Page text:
1. Mourning Dove
A mourning dove part of the dove family, Columbidae. They’re light brown and gray and generally pale in color. Mourning Dove’s diet consists of cereal grains, and even peanuts, along with plants, wild grasses and plants, and sometimes fruits.
The mourning dove measures 9-13 inches in length and has a span of about 15-18 inches. The mourning dove is found in many semi- and open landscapes.
2. Northern Cardinal
A bird is called the northern cardinal of the genus Cardinalis and is often referred to as the redbird or common cardinal. Male cardinals are bright red across the entire body, with the bill being reddish and black faces immediately surrounding the nose.
Feeds on various insects, including beetles, grasshoppers, true bugs, caterpillars, ants, and spiders. Cardinals can grow up to approximately 7-9 inches long with their long tail. They are commonly found in Woodland edges dense sets, suburban gardens, thickets towns, desert washes.
3. American Robin
The American Robin is a migratory songbird belonging to the true genius of thrush and Turdidae, which is the broader family of thrushes. American Robins appear to be grayish-brown birds sporting warm-orange underparts and dark heads.
They feed on earthworms, spiders, snails, and other invertebrates. American Robin is American Robin is about 10 inches long. They are common in backyards of suburban homes, woodlands, parks, and grasslands with trees.
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4. American Crow
The American Crow is a vast bird that is a passerine of the family of Corvidae. American Crows are entirely black, including their leg and the bill. American Crows consume an extensive range of foods, including seeds, grains, nuts, fruit, berries, and various smaller animals.
American Crows are completely blackbirds that weigh on average around 450 grams. They are entirely black, have a 3.5-4 feet wingspan, and measure 24 to 27 inches. They feed on all sorts of invertebrates, including carrion, scraps of human food, and nuts.
5. Blue Jay
Blue Jay is an egret bird that belongs to the family of Corvidae, which is native to the eastern region of North America. Blue Jay is a white-faced bird distinguished by its blue back, crest, and tail.
They are fond of eating sunflower seeds, peanuts, and suet. Blue Jays are between 9-12 inches long. Blue Jays can be found in all types of forests, but they are most common near oak trees.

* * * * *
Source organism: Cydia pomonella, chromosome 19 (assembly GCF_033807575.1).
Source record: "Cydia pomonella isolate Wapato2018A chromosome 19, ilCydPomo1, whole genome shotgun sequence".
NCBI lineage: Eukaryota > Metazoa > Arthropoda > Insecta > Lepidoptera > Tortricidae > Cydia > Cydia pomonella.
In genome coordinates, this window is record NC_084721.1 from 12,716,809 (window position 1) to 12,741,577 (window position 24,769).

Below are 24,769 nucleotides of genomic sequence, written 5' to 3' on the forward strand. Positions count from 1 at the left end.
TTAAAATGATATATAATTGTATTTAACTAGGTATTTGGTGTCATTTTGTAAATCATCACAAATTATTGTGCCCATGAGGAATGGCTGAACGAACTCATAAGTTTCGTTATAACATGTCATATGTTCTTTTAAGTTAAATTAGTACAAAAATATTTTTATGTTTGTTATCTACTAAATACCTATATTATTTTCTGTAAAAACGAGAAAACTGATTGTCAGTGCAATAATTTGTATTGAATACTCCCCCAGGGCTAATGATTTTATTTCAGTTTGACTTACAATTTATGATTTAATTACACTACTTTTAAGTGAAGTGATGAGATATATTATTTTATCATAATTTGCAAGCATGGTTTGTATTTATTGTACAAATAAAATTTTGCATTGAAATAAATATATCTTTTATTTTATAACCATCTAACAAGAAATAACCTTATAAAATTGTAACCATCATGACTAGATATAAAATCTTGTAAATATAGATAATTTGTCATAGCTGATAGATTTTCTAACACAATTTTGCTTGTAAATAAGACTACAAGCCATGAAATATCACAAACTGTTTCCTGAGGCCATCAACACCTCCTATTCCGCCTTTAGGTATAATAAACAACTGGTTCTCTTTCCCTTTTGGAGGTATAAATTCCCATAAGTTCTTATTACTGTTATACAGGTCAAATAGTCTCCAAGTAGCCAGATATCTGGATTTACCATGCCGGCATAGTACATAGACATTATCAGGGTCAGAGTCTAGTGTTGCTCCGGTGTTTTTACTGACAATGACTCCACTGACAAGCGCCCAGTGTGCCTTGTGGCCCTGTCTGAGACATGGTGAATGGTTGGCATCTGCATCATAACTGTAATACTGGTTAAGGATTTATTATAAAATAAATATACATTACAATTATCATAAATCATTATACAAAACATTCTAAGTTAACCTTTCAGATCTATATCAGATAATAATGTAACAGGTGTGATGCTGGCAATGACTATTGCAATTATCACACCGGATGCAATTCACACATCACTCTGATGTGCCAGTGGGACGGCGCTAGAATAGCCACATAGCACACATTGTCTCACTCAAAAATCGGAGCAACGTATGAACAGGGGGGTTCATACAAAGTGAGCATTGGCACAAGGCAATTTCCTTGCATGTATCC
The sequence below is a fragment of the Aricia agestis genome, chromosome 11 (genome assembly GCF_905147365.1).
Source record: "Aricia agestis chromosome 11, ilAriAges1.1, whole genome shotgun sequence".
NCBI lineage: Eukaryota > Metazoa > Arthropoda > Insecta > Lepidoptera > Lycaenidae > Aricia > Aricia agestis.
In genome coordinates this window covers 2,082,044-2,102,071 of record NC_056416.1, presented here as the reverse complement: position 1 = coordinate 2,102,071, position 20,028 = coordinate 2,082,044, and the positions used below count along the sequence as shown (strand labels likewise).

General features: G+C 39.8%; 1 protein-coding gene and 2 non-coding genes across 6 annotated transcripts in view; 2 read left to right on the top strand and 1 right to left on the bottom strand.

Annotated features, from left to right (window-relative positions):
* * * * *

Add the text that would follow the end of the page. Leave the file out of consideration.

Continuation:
6. Song Sparrow
Song Sparrows are among the most noticeable of sparrows. Song Sparrows are brown and streaky, with large streaks on their white flank and chest. Song Sparrows consume various insects and other invertebrates during the summer months in the form of fruits and seeds all through the year.
The length of the body can vary from 11 to 18 cm, and the wingspan could range from 18 to 25.4 centimeters. Adult song sparrows are brown in their upperparts, with dark streaks on the back and white below.
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7. Red-winged Blackbird
A Red-winged blackbird can be described as a songbird of medium size that is found in wetland habitats. Males are spotted with yellow and red shoulder patches that can puff up or hide, depending on how confident they are.
Red-winged Blackbirds are omnivores and feed predominantly on seeds and grain. The Red-winged Blackbirds reach about nine inches long and have a wingspan between 12 and 16 inches. They are common on tule, cattail salt marshes, and sedge.
8. European Starling
The common starling, also known as the European starling, is also known in the starling form. They are big and blackbird-sized but have shorter tails and large, slender beaks.
They like to eat by grazing in short-cropped grasses, and they feed with animals grazing or sitting upon their rears. Starling females and males grow to about 21.5 centimeters. They are often seen in open grasslands or habitats with lower tree and shrub cover.
9. American Goldfinch
The American goldfinch is a tiny North American bird in the finch family. Males of adulthood in the spring and early spring are vibrant yellow and have black-colored foreheads, black wings, and white markings.
The American goldfinch is primarily a granivore, and however, they can also eat insects. The American goldfinch can be described as a tiny finch measuring between 11 and 14 centimeters long. The American goldfinch is found at the edge of forests and plains throughout North America.